“The rise of un-crewed vehicles is giving rise to a new workforce of pilots, drivers and ship captains who do their jobs not from the sky, sea or mine site, but from an office in a remote location,” the report said.
In a speech to a workforce productivity conference on 8 December, Australian Council of Trade Unions secretary Dave Oliver warned “extreme changes presented by current technological advances are resulting in a deeper, wider and more permanent hollowing out of the jobs market”.
He said a recent CEDA report showed 5 million jobs (40% of the Australian workforce) face a high probability of being replaced by computers over the next 10 to 15 years.
“Despite the great many benefits of new technologies, we desperately want to avoid the slide to a labour market platform that forces workers to bid against each other for parcels of work in some kind of brutal, reverse eBay-style auction,” Oliver said.
“The challenge for all of us – unions, employers, regulators and governments – is to harness the technological opportunities and make them work for, rather than against, worker’s best interests,” he said.
Cash said “more than ever, education and training are important for succeeding in the labour market. By 2019, the number of jobs available for highly-skilled labour is projected to be more than double the number available in 1991.
“How Australia’s workforce fares in the long term will depend on our ability to help workers make transitions to new and better jobs. Our biggest challenge will be to ensure no one is left behind,” she said.
|Posted by strategicvisionlimited on January 12, 2015 at 8:35 AM||comments (0)|
Fundable Start-up Ideas That Matter
Startup Ideas (That Matter)
It can be difficult to find a business idea for a start-up that is fundable but by addressing any of the challenges and areas listed below chances are significantly higher to succeed. Below are a few areas and challenges waiting for start-ups to solve them or improve upon them that are fundable, useful and life changing.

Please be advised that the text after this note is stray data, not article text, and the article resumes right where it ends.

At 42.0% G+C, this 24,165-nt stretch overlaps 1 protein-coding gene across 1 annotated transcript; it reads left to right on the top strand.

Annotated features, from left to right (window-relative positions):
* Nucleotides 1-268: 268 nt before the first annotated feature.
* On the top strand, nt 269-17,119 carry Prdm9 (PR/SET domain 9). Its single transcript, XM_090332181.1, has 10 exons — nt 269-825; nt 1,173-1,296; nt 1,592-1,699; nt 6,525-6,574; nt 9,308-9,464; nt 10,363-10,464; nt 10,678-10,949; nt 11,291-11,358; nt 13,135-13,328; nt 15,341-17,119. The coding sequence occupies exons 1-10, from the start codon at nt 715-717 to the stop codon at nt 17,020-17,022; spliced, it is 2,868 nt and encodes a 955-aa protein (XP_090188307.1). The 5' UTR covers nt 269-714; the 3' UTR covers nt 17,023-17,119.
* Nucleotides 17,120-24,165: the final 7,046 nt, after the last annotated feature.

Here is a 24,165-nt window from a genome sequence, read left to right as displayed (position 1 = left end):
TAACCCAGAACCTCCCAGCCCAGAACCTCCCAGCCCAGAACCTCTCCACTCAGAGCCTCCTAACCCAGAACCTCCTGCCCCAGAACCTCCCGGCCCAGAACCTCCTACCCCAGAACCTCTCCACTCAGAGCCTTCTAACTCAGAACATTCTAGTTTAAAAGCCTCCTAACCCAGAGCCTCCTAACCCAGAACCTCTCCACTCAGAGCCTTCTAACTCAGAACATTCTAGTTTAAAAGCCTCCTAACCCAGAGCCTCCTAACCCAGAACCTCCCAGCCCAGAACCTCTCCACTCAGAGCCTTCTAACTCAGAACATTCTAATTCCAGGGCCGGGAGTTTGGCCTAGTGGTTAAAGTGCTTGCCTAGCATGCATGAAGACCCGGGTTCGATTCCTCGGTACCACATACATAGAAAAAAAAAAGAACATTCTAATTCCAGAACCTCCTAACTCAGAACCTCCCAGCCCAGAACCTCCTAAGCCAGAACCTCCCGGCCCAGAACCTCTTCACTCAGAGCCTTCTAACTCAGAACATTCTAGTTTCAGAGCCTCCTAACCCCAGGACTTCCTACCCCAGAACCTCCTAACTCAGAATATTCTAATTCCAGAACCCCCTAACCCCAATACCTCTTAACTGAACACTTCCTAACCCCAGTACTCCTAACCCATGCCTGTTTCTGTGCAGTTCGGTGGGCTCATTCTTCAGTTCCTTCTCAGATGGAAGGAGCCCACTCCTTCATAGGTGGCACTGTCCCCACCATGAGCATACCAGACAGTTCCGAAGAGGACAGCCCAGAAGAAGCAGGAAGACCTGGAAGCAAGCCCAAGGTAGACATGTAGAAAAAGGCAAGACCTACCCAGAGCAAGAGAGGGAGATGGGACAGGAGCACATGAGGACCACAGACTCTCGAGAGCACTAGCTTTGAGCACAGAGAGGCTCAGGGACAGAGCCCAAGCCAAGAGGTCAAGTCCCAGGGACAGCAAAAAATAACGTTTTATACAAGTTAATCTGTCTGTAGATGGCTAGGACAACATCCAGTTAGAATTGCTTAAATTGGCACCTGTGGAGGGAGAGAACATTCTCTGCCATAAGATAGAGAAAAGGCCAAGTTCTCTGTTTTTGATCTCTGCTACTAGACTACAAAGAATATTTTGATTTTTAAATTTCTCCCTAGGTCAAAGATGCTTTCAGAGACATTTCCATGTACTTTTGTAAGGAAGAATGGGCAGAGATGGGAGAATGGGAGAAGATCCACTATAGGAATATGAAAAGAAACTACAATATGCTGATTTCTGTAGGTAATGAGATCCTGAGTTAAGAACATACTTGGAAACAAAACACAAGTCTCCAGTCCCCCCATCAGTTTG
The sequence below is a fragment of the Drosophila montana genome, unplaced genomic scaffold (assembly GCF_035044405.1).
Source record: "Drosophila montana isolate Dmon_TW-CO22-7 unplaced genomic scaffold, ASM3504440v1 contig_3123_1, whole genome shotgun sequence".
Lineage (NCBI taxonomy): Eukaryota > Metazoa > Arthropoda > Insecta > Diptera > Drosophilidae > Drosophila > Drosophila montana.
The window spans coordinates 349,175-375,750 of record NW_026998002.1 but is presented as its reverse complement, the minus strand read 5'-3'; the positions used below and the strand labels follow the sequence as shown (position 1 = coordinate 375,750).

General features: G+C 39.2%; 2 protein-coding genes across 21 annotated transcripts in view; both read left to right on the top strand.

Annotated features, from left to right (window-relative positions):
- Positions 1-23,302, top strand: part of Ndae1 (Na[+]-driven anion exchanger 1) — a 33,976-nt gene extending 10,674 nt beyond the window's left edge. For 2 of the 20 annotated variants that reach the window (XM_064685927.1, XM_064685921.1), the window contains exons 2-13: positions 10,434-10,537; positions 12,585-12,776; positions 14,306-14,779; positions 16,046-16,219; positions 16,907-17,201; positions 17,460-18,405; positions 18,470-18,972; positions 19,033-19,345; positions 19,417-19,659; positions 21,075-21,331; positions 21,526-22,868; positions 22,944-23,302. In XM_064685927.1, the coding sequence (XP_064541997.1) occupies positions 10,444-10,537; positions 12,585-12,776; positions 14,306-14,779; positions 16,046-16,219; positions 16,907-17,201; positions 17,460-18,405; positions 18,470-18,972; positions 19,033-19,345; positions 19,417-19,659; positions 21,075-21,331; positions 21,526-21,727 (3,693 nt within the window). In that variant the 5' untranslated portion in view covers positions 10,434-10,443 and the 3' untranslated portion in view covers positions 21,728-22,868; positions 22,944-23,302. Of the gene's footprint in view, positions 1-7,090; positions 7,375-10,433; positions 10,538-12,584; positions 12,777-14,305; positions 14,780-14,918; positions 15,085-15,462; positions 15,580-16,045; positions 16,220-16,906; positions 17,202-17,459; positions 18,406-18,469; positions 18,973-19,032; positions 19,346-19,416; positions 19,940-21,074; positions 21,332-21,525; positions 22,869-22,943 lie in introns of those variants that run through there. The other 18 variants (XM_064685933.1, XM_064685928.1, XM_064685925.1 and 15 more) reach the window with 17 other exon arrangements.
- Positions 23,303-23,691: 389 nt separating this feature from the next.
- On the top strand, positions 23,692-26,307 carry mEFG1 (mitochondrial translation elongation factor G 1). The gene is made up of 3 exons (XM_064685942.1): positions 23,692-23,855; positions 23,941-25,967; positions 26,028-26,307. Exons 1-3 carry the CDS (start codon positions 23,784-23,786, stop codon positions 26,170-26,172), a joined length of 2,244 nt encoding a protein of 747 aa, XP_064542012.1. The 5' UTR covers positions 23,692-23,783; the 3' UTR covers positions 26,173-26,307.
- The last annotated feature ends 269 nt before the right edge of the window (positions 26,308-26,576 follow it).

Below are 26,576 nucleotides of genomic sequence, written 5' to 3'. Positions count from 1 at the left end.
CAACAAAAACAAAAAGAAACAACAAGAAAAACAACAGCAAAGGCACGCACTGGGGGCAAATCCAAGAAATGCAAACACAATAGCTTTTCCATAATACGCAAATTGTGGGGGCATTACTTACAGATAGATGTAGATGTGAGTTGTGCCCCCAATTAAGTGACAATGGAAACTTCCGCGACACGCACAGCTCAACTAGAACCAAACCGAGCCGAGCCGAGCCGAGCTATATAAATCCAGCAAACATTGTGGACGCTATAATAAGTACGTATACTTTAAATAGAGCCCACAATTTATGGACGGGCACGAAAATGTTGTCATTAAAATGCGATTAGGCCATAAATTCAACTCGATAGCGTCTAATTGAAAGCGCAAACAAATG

1. Energy – low-cost energy directly increases the quality of life
Cheap energy, from new sources and long-lasting batteries. Generally speaking, anything you can create to make energy from current energy sources cheaper will be revolutionary. Same goes for extracting energy out of new sources. The newer sources of energy are solar, wind, ethanol biofuels, biofuels from other sources, like Jatropha, geothermal, hydrogen, thorium, etc.
2. Artificial intelligence
Programs that imitate human creativity, desire and consciousness. This is just as revolutionary as it is overhyped. For all the talk, there has not been a practical breakthrough. Perhaps, it helps to point out there won’t be a single artificial intelligence machine. Rather products that will apply A.I. to create artificial creativity, artificial reasoning, etc. will be useful.
From self-driving cars to space exploration. Robots are already here in manufacturing and military uses. There are few consumer robots yet. As with Garmin GPS, the breakthrough could come by adopting military technology for consumer needs rather than developing robotic hardware and software from scratch.